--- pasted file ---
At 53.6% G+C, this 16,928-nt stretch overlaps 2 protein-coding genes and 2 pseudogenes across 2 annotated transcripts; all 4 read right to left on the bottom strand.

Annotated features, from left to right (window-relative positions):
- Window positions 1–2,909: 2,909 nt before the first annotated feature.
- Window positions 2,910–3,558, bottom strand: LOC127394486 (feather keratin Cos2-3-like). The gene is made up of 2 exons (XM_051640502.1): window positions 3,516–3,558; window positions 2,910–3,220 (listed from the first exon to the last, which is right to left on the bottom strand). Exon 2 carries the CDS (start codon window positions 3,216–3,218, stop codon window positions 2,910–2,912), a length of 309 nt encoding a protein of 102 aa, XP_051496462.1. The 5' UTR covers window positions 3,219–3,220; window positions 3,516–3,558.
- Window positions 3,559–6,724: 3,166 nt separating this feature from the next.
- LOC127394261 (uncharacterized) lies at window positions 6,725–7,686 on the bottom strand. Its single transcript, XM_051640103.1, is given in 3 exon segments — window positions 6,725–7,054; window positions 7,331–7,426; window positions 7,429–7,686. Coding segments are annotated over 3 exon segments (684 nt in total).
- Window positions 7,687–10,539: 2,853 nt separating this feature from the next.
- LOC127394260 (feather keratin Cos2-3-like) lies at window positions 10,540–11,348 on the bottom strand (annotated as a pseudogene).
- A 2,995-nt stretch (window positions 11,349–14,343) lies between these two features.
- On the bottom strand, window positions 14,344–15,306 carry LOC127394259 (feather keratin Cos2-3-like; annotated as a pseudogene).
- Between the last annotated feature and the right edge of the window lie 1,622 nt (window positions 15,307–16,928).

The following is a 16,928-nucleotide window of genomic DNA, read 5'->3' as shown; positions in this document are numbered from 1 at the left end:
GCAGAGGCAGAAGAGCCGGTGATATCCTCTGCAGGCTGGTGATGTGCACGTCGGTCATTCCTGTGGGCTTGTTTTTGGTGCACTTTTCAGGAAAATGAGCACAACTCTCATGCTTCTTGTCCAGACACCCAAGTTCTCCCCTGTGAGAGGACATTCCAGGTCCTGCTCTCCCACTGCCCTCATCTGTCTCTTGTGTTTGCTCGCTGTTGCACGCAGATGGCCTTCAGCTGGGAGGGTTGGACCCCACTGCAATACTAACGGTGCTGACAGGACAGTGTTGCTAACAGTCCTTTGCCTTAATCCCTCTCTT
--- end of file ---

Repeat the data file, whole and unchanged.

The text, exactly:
At 53.6% G+C, this 16,928-nt stretch overlaps 2 protein-coding genes and 2 pseudogenes across 2 annotated transcripts; all 4 read right to left on the bottom strand.

Annotated features, from left to right (window-relative positions):
- Window positions 1–2,909: 2,909 nt before the first annotated feature.
- Window positions 2,910–3,558, bottom strand: LOC127394486 (feather keratin Cos2-3-like). The gene is made up of 2 exons (XM_051640502.1): window positions 3,516–3,558; window positions 2,910–3,220 (listed from the first exon to the last, which is right to left on the bottom strand). Exon 2 carries the CDS (start codon window positions 3,216–3,218, stop codon window positions 2,910–2,912), a length of 309 nt encoding a protein of 102 aa, XP_051496462.1. The 5' UTR covers window positions 3,219–3,220; window positions 3,516–3,558.
- Window positions 3,559–6,724: 3,166 nt separating this feature from the next.
- LOC127394261 (uncharacterized) lies at window positions 6,725–7,686 on the bottom strand. Its single transcript, XM_051640103.1, is given in 3 exon segments — window positions 6,725–7,054; window positions 7,331–7,426; window positions 7,429–7,686. Coding segments are annotated over 3 exon segments (684 nt in total).
- Window positions 7,687–10,539: 2,853 nt separating this feature from the next.
- LOC127394260 (feather keratin Cos2-3-like) lies at window positions 10,540–11,348 on the bottom strand (annotated as a pseudogene).
- A 2,995-nt stretch (window positions 11,349–14,343) lies between these two features.
- On the bottom strand, window positions 14,344–15,306 carry LOC127394259 (feather keratin Cos2-3-like; annotated as a pseudogene).
- Between the last annotated feature and the right edge of the window lie 1,622 nt (window positions 15,307–16,928).

The following is a 16,928-nucleotide window of genomic DNA, read 5'->3' as shown; positions in this document are numbered from 1 at the left end:
GCAGAGGCAGAAGAGCCGGTGATATCCTCTGCAGGCTGGTGATGTGCACGTCGGTCATTCCTGTGGGCTTGTTTTTGGTGCACTTTTCAGGAAAATGAGCACAACTCTCATGCTTCTTGTCCAGACACCCAAGTTCTCCCCTGTGAGAGGACATTCCAGGTCCTGCTCTCCCACTGCCCTCATCTGTCTCTTGTGTTTGCTCGCTGTTGCACGCAGATGGCCTTCAGCTGGGAGGGTTGGACCCCACTGCAATACTAACGGTGCTGACAGGACAGTGTTGCTAACAGTCCTTTGCCTTAATCCCTCTCTT